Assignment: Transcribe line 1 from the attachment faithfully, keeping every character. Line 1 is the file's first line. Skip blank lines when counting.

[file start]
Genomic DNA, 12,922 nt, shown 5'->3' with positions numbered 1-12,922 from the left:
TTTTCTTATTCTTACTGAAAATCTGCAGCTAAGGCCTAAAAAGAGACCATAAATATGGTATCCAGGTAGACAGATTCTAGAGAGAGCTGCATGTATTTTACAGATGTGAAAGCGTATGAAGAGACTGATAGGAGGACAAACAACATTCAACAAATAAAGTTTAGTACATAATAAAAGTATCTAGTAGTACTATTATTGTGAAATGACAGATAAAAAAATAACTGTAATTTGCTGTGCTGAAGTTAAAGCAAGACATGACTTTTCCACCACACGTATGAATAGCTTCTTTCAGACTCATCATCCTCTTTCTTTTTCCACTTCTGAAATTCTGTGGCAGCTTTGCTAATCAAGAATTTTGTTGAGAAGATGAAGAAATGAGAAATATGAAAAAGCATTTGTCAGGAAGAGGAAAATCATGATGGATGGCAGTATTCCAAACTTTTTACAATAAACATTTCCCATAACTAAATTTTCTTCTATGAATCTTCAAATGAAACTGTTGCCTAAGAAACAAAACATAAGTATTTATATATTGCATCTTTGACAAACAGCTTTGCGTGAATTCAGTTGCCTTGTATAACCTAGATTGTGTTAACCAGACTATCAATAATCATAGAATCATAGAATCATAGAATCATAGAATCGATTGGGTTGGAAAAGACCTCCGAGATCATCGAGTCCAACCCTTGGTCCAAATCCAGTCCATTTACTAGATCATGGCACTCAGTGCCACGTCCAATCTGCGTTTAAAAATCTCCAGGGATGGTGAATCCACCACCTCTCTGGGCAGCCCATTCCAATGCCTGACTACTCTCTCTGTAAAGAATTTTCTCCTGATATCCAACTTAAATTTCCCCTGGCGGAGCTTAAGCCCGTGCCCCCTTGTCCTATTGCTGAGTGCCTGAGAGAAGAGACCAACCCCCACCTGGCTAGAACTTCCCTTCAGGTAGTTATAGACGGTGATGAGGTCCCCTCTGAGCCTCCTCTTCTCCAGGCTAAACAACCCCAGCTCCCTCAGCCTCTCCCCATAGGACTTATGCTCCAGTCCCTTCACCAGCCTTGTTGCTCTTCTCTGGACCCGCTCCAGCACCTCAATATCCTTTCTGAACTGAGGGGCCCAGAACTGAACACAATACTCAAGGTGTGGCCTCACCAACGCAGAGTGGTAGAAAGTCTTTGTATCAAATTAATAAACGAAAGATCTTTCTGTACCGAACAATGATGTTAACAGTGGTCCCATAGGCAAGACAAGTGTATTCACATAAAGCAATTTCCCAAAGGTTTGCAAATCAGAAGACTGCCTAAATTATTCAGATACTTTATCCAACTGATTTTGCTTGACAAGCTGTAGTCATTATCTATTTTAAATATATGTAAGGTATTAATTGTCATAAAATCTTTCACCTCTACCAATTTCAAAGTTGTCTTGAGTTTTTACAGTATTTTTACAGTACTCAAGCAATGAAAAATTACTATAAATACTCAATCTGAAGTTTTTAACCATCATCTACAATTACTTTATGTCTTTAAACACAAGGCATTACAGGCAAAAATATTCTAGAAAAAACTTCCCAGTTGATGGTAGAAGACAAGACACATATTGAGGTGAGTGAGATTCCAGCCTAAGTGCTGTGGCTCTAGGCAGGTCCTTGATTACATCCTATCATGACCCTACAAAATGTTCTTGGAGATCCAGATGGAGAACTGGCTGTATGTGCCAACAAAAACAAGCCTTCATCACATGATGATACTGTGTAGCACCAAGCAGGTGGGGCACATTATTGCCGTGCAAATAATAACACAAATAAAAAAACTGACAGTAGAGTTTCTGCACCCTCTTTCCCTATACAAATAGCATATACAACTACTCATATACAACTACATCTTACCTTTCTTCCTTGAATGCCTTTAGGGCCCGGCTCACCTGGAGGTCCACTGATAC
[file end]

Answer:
Genomic DNA, 12,922 nt, shown 5'->3' with positions numbered 1-12,922 from the left: